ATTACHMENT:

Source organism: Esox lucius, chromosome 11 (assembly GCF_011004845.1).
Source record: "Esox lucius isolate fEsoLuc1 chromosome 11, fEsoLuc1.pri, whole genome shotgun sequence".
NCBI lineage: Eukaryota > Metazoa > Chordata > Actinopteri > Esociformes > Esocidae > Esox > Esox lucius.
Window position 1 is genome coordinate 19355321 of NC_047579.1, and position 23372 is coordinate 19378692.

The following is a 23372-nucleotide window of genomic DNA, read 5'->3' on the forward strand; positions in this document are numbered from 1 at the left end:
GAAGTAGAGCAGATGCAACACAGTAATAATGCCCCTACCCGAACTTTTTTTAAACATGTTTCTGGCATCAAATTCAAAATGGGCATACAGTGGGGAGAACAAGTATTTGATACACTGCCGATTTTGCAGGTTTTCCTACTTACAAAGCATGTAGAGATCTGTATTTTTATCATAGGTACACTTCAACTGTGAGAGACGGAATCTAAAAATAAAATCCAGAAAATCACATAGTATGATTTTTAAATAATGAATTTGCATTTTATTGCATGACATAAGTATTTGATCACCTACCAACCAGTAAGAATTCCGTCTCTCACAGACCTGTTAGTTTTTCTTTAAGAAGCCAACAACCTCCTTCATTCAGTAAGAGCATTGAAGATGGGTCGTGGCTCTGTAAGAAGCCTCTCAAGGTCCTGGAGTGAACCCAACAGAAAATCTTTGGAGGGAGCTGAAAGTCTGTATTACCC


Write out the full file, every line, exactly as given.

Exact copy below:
Source organism: Esox lucius, chromosome 11 (assembly GCF_011004845.1).
Source record: "Esox lucius isolate fEsoLuc1 chromosome 11, fEsoLuc1.pri, whole genome shotgun sequence".
NCBI lineage: Eukaryota > Metazoa > Chordata > Actinopteri > Esociformes > Esocidae > Esox > Esox lucius.
Window position 1 is genome coordinate 19355321 of NC_047579.1, and position 23372 is coordinate 19378692.

The following is a 23372-nucleotide window of genomic DNA, read 5'->3' on the forward strand; positions in this document are numbered from 1 at the left end:
GAAGTAGAGCAGATGCAACACAGTAATAATGCCCCTACCCGAACTTTTTTTAAACATGTTTCTGGCATCAAATTCAAAATGGGCATACAGTGGGGAGAACAAGTATTTGATACACTGCCGATTTTGCAGGTTTTCCTACTTACAAAGCATGTAGAGATCTGTATTTTTATCATAGGTACACTTCAACTGTGAGAGACGGAATCTAAAAATAAAATCCAGAAAATCACATAGTATGATTTTTAAATAATGAATTTGCATTTTATTGCATGACATAAGTATTTGATCACCTACCAACCAGTAAGAATTCCGTCTCTCACAGACCTGTTAGTTTTTCTTTAAGAAGCCAACAACCTCCTTCATTCAGTAAGAGCATTGAAGATGGGTCGTGGCTCTGTAAGAAGCCTCTCAAGGTCCTGGAGTGAACCCAACAGAAAATCTTTGGAGGGAGCTGAAAGTCTGTATTACCC